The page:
By Wednesday morning, the last residents were on their way out of Nampa’s Rushmore Mobile Home Park in response to a city order that they vacate the park by May 31. Septic system failures that came to light earlier this year made the park uninhabitable for residents in 17 affected trailers, said officials.
Property owner Dean Leavitt, 75, said three residents asked to stay in the park Tuesday night, but he expected they would be out by the end of the day Wednesday.
Leavitt said clean-up would now begin with moving trailers off the site. The process could take weeks, he said.
According to Idaho Legal Aid, which represented residents, Leavitt provided financial compensation for residents who had to move from the park off Garrity Boulevard in north Nampa. Leavitt would not say how much he had to pay, but that he had to take a second mortgage out on his home to buy trailers of residents who were forced to move. According to Idaho Legal Aid, Leavitt bought 10 trailers. Other residents lived in homes already owned by Leavitt or moved on their own accord.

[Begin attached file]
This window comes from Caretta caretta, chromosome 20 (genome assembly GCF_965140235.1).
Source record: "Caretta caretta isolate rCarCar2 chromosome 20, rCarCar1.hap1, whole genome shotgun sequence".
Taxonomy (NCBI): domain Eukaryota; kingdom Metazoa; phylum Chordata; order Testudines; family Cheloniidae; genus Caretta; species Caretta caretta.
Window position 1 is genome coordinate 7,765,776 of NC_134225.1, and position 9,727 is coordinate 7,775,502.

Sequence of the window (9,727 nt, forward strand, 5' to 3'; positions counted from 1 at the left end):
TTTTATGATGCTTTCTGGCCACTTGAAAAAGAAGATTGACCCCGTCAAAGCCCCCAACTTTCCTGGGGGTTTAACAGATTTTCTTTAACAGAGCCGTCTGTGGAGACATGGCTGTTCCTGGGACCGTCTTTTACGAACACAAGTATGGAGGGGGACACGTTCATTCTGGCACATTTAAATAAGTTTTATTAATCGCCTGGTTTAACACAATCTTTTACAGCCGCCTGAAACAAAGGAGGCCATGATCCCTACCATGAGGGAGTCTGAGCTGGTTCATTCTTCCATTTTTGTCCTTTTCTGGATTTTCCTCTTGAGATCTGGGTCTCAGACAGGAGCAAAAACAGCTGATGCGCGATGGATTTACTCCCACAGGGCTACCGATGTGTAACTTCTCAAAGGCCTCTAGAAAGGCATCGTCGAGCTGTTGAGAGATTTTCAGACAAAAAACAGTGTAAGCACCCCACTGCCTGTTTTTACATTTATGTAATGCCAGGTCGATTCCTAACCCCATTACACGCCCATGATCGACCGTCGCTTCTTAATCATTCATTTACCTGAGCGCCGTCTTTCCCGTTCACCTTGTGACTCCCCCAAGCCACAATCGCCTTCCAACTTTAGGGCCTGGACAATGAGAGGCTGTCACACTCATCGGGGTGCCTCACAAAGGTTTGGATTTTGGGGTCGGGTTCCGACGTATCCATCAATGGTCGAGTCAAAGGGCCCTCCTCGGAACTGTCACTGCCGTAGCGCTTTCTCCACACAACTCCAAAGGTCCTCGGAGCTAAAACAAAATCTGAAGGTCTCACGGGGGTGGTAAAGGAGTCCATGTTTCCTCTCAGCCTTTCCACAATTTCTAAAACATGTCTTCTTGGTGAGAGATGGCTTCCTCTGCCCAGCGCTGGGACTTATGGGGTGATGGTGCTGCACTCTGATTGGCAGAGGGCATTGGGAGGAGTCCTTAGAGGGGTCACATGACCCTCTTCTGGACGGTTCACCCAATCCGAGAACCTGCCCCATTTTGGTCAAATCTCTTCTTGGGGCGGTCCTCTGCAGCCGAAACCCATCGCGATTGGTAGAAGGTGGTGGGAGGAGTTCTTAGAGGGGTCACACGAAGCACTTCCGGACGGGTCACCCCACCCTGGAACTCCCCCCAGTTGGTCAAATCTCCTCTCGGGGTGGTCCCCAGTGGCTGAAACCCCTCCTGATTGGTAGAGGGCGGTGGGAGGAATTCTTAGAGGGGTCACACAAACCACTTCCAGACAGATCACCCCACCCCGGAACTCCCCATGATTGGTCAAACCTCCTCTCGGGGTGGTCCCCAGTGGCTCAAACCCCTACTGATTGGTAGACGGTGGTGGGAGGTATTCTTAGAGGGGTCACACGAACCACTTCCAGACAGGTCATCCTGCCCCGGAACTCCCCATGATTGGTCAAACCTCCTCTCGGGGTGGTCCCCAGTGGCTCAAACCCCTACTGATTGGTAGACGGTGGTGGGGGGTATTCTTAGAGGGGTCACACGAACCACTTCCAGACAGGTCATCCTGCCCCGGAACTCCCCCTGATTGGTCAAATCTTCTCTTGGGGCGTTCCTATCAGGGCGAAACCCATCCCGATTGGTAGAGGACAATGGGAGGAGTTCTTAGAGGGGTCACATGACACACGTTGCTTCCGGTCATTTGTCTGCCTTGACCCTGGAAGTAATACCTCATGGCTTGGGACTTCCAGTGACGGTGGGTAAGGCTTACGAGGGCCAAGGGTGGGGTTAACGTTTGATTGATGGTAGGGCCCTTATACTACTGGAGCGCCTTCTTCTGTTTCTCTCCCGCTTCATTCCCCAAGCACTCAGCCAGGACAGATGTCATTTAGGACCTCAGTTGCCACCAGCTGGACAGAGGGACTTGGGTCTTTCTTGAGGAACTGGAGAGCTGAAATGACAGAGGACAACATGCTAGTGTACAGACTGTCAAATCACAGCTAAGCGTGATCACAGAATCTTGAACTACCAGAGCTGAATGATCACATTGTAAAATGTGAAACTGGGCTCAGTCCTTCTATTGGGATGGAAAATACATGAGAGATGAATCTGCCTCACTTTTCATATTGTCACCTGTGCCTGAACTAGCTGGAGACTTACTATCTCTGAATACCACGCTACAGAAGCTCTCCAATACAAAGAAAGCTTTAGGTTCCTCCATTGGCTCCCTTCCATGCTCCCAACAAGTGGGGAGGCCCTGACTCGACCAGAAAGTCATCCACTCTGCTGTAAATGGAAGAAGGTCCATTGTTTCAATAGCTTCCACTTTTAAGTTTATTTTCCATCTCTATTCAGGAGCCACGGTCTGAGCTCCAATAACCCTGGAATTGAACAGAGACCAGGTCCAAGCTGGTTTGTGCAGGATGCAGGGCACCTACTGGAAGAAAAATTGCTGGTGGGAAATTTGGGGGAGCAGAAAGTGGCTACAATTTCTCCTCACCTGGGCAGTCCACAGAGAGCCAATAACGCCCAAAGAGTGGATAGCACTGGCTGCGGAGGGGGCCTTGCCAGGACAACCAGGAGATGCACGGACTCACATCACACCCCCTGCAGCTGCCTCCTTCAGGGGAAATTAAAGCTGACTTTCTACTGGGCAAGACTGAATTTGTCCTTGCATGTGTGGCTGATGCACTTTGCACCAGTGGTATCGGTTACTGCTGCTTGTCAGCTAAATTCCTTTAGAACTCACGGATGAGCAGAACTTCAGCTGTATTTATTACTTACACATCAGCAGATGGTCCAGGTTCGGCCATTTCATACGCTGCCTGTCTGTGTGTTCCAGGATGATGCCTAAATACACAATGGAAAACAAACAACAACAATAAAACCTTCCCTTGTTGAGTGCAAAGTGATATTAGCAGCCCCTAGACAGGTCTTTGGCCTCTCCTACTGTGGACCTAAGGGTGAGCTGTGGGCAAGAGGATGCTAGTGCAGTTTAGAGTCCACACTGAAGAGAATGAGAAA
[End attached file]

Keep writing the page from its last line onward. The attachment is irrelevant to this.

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“I paid a lot. Way more than the trailers were worth,” Leavitt said.
He hopes to sell a couple of the trailers. He’ll pay for the remainders to be hauled to the dump. He’s unsure about the park’s future.
“I’m getting old. I will probably offer it for sale,” he said.
Two-thirds of the 4.5-acre park is on a septic system that is still operational and where residents still live, he said.
Howard Belodoff, associate director of Idaho Legal Aid, said he believes everyone involved with the relocation is “satisfied that the negotiations resulted in a fair resolution.”
But the Rushmore situation, though it has ended peacefully, is a microcosm of a larger problem that doesn’t always, Belodoff added — the struggles mobile home residents and other low-income renters face when they receive notice that they have to move. Moving a mobile home can cost thousands, said Belodoff. In some cases, older mobile homes don’t meet current safety standards so parks won’t allow them, even if they have space.
“Mobile home owners can’t move their homes and they can’t sell them. That’s the real issue here and it’s happening in other places all over the Valley,” said Belodoff.